To satisfy you, pretty Blue Blood, little inquisitive One, Babo had to explain: Well, Mother had slid in the vinta in her sixth month with the child that was me. Result: my harelip. “Poor Jaafar,” your Appah said. I was about to cry, but seeing you looking at me, I felt so ashamed that I held back the tears. I could not help being sentimental, you see. I think my being bereft of parents in youth had much to do with it all.
“Do you think you will be happy to stay with us? Will you not yearn any more for your Babo?”
“Pateyk, I will be happy,” I said. Then the thought of my not yearning any more for Babo made me wince. But Babo nodded at me reassuringly.
“Pateyk, I will not yearn any more for… for Babo.”
And Babo went before the interview was through. She had to cover five miles before evening came. Still I did not cry, as you may have expected I would, for—have I not said it?—I was ashamed to weep in your presence.
That was how I came to stay with you, remember? Babo came to see me every week as she had promised. And you—all of you—had a lot of things to tell her. That I was a good worker—oh, beyond question, your Appah and Amboh told Babo. And you, out-spoken little Blue Blood, joined the flattering chorus. But my place of sleep always reeked of urine, you added, laughing. That drew a rallying admonition from Babo, and a downright promise from me not to wet my mat again.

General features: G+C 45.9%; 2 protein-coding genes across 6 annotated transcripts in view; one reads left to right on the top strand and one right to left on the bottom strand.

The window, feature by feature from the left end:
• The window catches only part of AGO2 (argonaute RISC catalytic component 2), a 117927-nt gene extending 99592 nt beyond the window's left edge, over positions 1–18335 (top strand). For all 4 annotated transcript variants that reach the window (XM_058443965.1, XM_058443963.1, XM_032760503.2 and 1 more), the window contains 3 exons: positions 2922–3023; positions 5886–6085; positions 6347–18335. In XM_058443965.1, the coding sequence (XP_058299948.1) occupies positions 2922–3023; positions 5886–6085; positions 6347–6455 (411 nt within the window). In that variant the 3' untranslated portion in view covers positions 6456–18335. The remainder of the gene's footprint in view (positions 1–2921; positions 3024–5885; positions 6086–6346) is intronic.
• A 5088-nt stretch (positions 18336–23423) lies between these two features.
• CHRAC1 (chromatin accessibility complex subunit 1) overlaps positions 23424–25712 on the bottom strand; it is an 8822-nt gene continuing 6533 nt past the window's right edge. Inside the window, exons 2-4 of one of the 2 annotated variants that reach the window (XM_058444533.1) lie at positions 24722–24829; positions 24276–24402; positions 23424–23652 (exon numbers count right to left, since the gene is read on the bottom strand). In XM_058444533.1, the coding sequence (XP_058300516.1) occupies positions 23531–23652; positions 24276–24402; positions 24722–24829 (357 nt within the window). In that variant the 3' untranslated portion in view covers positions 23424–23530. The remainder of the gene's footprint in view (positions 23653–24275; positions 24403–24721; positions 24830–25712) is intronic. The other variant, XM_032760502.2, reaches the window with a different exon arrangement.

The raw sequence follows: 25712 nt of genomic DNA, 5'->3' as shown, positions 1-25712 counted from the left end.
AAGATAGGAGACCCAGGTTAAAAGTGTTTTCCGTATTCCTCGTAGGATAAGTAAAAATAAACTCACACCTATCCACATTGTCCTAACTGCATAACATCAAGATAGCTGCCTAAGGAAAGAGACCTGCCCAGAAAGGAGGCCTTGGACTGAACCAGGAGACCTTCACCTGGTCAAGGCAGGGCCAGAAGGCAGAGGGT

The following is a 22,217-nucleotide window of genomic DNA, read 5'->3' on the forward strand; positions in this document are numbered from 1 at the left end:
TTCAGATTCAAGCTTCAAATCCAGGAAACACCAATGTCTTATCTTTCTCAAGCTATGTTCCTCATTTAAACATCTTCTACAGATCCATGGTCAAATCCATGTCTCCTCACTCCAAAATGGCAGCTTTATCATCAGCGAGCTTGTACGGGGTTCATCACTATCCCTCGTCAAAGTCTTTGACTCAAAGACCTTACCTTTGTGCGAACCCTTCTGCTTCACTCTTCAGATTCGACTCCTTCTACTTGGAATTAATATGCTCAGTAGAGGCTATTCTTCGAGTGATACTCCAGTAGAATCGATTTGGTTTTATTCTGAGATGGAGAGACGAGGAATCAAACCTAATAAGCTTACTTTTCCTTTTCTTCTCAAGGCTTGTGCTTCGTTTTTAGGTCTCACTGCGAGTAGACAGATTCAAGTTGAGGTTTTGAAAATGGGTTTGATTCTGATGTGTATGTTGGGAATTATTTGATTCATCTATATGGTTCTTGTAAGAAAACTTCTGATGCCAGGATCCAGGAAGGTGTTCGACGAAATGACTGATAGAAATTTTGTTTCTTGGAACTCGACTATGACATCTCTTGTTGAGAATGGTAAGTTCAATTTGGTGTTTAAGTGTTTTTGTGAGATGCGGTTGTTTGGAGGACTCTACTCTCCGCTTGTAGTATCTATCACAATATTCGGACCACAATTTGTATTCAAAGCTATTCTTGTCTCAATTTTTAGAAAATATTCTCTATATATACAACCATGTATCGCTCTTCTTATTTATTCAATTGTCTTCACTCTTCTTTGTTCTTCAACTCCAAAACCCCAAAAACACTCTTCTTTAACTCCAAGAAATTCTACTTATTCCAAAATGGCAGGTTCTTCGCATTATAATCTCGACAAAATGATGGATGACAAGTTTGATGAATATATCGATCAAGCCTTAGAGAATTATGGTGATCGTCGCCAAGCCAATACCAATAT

Yes, Babo came to see me, to advise me every week, for two consecutive years—that is, until death took her away, leaving no one in the world but a nephew with a harelip.
Remember? I was your favorite and you wanted to play with me always. I learned why after a time, it delighted you to gaze at my harelip. Sometimes, when we went out wading to the sea, you would pause and look at me. I would look at you, too, wondering. Finally, you would be seized by a fit of laughter. I would chime in, not realizing I was making fun of myself. Then you would pinch me painfully to make me cry. Oh, you wanted to experiment with me. You could not tell, you said, whether I cried or laughed: the working of lips was just the same in either to your gleaming eyes. And I did not flush with shame even if you said so. For after all, had not my mother slid in the vinta?